Wednesday, December 15, 2004

Would you like to be known as 'smart'?

You may aspire to being someone who is known as a smart person. But Jeffrey Williams, in his incisive article, Here's the Problem With Being So 'Smart', explains how being smart has come to replace such things as soundness and rigour. For Williams, it is about the market rathern than scholarship.
The promise of smart is that it purports to be a way to talk about quality in a sea of quantity. But the problem is that it internalizes the competitive ethos of the university, aiming not for the cultivation of intelligence but for individual success in the academic market. It functions something like the old shibboleth 'quality of mind,' which claimed to be a pure standard but frequently became a shorthand for membership in the old boys' network. It was the self-confirming taste of those who talked and thought in similar ways. The danger of smart is that it confirms the moves and mannerisms of a new and perhaps equally closed network.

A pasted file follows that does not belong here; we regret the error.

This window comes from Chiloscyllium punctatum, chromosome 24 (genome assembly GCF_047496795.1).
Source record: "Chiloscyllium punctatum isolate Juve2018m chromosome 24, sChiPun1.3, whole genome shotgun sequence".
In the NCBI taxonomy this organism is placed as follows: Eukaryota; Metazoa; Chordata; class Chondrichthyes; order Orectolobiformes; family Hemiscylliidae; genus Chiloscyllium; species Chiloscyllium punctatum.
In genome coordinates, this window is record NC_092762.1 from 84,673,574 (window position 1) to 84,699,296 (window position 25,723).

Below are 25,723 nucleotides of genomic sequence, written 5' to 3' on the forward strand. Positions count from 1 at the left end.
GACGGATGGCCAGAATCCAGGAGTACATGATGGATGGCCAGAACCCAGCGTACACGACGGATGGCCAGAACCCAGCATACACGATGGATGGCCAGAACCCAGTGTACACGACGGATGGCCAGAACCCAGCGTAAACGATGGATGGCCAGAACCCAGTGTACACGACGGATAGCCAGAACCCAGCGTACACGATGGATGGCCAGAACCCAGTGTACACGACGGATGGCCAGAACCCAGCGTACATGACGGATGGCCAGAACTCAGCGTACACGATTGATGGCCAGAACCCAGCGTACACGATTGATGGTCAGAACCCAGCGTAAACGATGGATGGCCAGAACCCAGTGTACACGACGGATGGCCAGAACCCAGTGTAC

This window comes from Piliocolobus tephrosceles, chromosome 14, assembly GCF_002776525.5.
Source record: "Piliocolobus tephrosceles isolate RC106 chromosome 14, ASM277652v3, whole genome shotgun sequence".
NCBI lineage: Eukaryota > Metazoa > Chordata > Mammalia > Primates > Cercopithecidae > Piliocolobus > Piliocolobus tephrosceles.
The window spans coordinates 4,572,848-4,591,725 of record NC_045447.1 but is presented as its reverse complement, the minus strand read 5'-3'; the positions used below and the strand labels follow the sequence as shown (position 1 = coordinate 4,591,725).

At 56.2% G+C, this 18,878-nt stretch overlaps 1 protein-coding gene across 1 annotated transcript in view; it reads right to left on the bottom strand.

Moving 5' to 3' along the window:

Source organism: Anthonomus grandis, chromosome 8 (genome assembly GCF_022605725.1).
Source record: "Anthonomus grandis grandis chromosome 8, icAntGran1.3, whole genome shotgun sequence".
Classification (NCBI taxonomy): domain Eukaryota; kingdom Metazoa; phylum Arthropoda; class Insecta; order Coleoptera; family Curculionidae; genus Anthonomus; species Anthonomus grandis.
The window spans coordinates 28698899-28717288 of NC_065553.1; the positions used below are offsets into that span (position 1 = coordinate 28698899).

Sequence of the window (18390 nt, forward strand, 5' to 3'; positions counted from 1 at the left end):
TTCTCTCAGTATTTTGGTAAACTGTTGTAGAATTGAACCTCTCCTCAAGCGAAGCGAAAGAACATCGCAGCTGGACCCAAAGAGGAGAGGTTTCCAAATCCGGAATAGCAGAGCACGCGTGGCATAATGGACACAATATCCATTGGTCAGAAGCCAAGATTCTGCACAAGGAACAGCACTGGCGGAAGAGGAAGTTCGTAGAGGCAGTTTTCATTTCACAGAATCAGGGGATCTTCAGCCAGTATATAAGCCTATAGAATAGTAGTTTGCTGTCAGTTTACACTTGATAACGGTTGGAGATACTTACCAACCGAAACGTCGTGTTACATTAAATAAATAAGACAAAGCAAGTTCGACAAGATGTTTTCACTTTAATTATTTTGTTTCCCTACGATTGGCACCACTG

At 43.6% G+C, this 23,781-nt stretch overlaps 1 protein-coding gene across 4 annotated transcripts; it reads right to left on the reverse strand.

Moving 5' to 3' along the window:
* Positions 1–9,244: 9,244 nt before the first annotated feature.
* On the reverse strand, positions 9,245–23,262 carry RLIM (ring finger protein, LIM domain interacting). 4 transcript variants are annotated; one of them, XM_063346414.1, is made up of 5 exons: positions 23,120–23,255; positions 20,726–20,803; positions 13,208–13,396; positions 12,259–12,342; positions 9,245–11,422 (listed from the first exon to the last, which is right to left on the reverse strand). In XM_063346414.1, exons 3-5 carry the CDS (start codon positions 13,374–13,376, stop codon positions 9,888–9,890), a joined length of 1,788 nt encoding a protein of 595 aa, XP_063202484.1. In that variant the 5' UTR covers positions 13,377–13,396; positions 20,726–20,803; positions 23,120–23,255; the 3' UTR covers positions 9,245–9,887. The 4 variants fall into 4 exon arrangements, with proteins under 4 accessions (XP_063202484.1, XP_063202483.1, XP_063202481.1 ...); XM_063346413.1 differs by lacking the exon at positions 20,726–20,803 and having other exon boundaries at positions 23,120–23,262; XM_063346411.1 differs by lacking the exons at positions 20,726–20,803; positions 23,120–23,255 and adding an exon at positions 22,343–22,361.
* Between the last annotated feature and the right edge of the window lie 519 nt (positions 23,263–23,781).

I guess we'd better rethink our desire to be smart!

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